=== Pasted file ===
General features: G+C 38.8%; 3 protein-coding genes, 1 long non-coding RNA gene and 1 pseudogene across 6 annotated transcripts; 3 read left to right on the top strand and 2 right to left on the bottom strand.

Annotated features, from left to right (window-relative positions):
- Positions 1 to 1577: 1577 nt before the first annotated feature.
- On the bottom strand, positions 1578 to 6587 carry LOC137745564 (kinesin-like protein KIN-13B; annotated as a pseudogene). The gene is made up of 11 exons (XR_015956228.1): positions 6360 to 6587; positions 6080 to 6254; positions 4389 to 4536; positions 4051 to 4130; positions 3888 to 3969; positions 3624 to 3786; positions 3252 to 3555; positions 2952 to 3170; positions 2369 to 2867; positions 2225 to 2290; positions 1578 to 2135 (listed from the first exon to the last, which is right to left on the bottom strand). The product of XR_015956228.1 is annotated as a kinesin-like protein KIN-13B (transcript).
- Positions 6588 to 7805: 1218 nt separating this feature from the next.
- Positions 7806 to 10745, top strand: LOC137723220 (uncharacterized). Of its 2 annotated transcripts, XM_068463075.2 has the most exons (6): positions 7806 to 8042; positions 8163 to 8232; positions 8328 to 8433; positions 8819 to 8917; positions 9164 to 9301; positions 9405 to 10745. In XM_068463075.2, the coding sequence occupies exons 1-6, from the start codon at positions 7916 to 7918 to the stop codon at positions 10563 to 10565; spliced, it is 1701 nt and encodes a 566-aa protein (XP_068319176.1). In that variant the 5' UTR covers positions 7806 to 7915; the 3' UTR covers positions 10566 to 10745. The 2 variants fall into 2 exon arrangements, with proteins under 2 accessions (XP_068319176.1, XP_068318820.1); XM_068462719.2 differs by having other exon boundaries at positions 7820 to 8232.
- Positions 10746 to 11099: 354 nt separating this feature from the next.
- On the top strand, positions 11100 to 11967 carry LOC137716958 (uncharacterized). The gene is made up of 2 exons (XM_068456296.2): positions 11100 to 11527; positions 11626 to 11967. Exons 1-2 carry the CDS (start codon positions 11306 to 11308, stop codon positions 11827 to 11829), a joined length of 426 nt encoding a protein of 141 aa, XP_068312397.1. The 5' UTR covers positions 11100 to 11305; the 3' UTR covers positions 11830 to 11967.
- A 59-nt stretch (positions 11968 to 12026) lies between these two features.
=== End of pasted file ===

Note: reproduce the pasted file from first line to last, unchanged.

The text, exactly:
General features: G+C 38.8%; 3 protein-coding genes, 1 long non-coding RNA gene and 1 pseudogene across 6 annotated transcripts; 3 read left to right on the top strand and 2 right to left on the bottom strand.

Annotated features, from left to right (window-relative positions):
- Positions 1 to 1577: 1577 nt before the first annotated feature.
- On the bottom strand, positions 1578 to 6587 carry LOC137745564 (kinesin-like protein KIN-13B; annotated as a pseudogene). The gene is made up of 11 exons (XR_015956228.1): positions 6360 to 6587; positions 6080 to 6254; positions 4389 to 4536; positions 4051 to 4130; positions 3888 to 3969; positions 3624 to 3786; positions 3252 to 3555; positions 2952 to 3170; positions 2369 to 2867; positions 2225 to 2290; positions 1578 to 2135 (listed from the first exon to the last, which is right to left on the bottom strand). The product of XR_015956228.1 is annotated as a kinesin-like protein KIN-13B (transcript).
- Positions 6588 to 7805: 1218 nt separating this feature from the next.
- Positions 7806 to 10745, top strand: LOC137723220 (uncharacterized). Of its 2 annotated transcripts, XM_068463075.2 has the most exons (6): positions 7806 to 8042; positions 8163 to 8232; positions 8328 to 8433; positions 8819 to 8917; positions 9164 to 9301; positions 9405 to 10745. In XM_068463075.2, the coding sequence occupies exons 1-6, from the start codon at positions 7916 to 7918 to the stop codon at positions 10563 to 10565; spliced, it is 1701 nt and encodes a 566-aa protein (XP_068319176.1). In that variant the 5' UTR covers positions 7806 to 7915; the 3' UTR covers positions 10566 to 10745. The 2 variants fall into 2 exon arrangements, with proteins under 2 accessions (XP_068319176.1, XP_068318820.1); XM_068462719.2 differs by having other exon boundaries at positions 7820 to 8232.
- Positions 10746 to 11099: 354 nt separating this feature from the next.
- On the top strand, positions 11100 to 11967 carry LOC137716958 (uncharacterized). The gene is made up of 2 exons (XM_068456296.2): positions 11100 to 11527; positions 11626 to 11967. Exons 1-2 carry the CDS (start codon positions 11306 to 11308, stop codon positions 11827 to 11829), a joined length of 426 nt encoding a protein of 141 aa, XP_068312397.1. The 5' UTR covers positions 11100 to 11305; the 3' UTR covers positions 11830 to 11967.
- A 59-nt stretch (positions 11968 to 12026) lies between these two features.